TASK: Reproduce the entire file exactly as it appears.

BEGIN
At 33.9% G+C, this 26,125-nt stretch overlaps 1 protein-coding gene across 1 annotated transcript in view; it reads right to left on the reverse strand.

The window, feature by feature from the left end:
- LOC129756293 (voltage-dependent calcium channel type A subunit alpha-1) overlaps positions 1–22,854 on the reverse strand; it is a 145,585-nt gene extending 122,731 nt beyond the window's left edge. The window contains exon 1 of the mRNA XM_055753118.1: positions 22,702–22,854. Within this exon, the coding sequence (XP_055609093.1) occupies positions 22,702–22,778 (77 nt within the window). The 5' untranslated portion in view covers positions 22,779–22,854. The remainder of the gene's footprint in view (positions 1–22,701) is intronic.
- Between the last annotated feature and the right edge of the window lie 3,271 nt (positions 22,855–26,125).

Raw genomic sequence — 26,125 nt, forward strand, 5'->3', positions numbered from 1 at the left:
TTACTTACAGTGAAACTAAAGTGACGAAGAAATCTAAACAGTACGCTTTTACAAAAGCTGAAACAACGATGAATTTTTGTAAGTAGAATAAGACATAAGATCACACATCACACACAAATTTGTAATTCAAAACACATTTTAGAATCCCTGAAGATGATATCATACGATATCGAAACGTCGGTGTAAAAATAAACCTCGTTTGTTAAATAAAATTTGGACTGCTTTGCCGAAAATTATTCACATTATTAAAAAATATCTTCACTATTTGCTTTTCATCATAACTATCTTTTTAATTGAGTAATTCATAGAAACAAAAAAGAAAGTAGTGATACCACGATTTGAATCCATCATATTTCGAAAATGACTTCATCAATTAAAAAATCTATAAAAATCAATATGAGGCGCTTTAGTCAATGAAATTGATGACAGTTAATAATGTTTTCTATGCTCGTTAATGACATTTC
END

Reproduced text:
At 33.9% G+C, this 26,125-nt stretch overlaps 1 protein-coding gene across 1 annotated transcript in view; it reads right to left on the reverse strand.

The window, feature by feature from the left end:
- LOC129756293 (voltage-dependent calcium channel type A subunit alpha-1) overlaps positions 1–22,854 on the reverse strand; it is a 145,585-nt gene extending 122,731 nt beyond the window's left edge. The window contains exon 1 of the mRNA XM_055753118.1: positions 22,702–22,854. Within this exon, the coding sequence (XP_055609093.1) occupies positions 22,702–22,778 (77 nt within the window). The 5' untranslated portion in view covers positions 22,779–22,854. The remainder of the gene's footprint in view (positions 1–22,701) is intronic.
- Between the last annotated feature and the right edge of the window lie 3,271 nt (positions 22,855–26,125).

Raw genomic sequence — 26,125 nt, forward strand, 5'->3', positions numbered from 1 at the left:
TTACTTACAGTGAAACTAAAGTGACGAAGAAATCTAAACAGTACGCTTTTACAAAAGCTGAAACAACGATGAATTTTTGTAAGTAGAATAAGACATAAGATCACACATCACACACAAATTTGTAATTCAAAACACATTTTAGAATCCCTGAAGATGATATCATACGATATCGAAACGTCGGTGTAAAAATAAACCTCGTTTGTTAAATAAAATTTGGACTGCTTTGCCGAAAATTATTCACATTATTAAAAAATATCTTCACTATTTGCTTTTCATCATAACTATCTTTTTAATTGAGTAATTCATAGAAACAAAAAAGAAAGTAGTGATACCACGATTTGAATCCATCATATTTCGAAAATGACTTCATCAATTAAAAAATCTATAAAAATCAATATGAGGCGCTTTAGTCAATGAAATTGATGACAGTTAATAATGTTTTCTATGCTCGTTAATGACATTTC